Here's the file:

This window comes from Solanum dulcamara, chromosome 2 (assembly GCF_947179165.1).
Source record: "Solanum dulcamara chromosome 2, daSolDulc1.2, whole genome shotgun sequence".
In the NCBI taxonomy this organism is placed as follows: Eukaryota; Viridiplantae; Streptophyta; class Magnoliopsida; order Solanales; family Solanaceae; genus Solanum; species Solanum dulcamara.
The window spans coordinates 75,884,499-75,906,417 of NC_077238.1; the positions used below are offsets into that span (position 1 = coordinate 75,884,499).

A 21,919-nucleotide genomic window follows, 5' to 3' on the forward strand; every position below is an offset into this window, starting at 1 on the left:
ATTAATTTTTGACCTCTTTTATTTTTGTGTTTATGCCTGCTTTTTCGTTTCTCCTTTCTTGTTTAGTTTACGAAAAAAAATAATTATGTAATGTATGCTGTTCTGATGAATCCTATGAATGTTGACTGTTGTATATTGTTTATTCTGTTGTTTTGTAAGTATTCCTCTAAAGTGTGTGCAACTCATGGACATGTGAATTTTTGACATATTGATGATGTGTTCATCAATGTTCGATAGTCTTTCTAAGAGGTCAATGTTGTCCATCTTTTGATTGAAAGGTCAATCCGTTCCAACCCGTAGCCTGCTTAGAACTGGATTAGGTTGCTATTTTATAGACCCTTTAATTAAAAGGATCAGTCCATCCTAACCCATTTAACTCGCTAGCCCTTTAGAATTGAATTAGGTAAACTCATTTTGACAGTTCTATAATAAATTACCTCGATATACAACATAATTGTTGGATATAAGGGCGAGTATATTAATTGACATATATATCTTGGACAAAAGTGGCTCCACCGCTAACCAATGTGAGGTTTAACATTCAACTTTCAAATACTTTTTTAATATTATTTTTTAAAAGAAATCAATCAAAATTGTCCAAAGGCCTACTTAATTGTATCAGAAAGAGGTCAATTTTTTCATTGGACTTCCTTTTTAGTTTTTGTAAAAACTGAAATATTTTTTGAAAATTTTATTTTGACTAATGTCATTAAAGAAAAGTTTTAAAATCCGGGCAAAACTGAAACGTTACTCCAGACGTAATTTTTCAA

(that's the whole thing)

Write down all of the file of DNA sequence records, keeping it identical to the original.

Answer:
This window comes from Solanum dulcamara, chromosome 2 (assembly GCF_947179165.1).
Source record: "Solanum dulcamara chromosome 2, daSolDulc1.2, whole genome shotgun sequence".
In the NCBI taxonomy this organism is placed as follows: Eukaryota; Viridiplantae; Streptophyta; class Magnoliopsida; order Solanales; family Solanaceae; genus Solanum; species Solanum dulcamara.
The window spans coordinates 75,884,499-75,906,417 of NC_077238.1; the positions used below are offsets into that span (position 1 = coordinate 75,884,499).

A 21,919-nucleotide genomic window follows, 5' to 3' on the forward strand; every position below is an offset into this window, starting at 1 on the left:
ATTAATTTTTGACCTCTTTTATTTTTGTGTTTATGCCTGCTTTTTCGTTTCTCCTTTCTTGTTTAGTTTACGAAAAAAAATAATTATGTAATGTATGCTGTTCTGATGAATCCTATGAATGTTGACTGTTGTATATTGTTTATTCTGTTGTTTTGTAAGTATTCCTCTAAAGTGTGTGCAACTCATGGACATGTGAATTTTTGACATATTGATGATGTGTTCATCAATGTTCGATAGTCTTTCTAAGAGGTCAATGTTGTCCATCTTTTGATTGAAAGGTCAATCCGTTCCAACCCGTAGCCTGCTTAGAACTGGATTAGGTTGCTATTTTATAGACCCTTTAATTAAAAGGATCAGTCCATCCTAACCCATTTAACTCGCTAGCCCTTTAGAATTGAATTAGGTAAACTCATTTTGACAGTTCTATAATAAATTACCTCGATATACAACATAATTGTTGGATATAAGGGCGAGTATATTAATTGACATATATATCTTGGACAAAAGTGGCTCCACCGCTAACCAATGTGAGGTTTAACATTCAACTTTCAAATACTTTTTTAATATTATTTTTTAAAAGAAATCAATCAAAATTGTCCAAAGGCCTACTTAATTGTATCAGAAAGAGGTCAATTTTTTCATTGGACTTCCTTTTTAGTTTTTGTAAAAACTGAAATATTTTTTGAAAATTTTATTTTGACTAATGTCATTAAAGAAAAGTTTTAAAATCCGGGCAAAACTGAAACGTTACTCCAGACGTAATTTTTCAA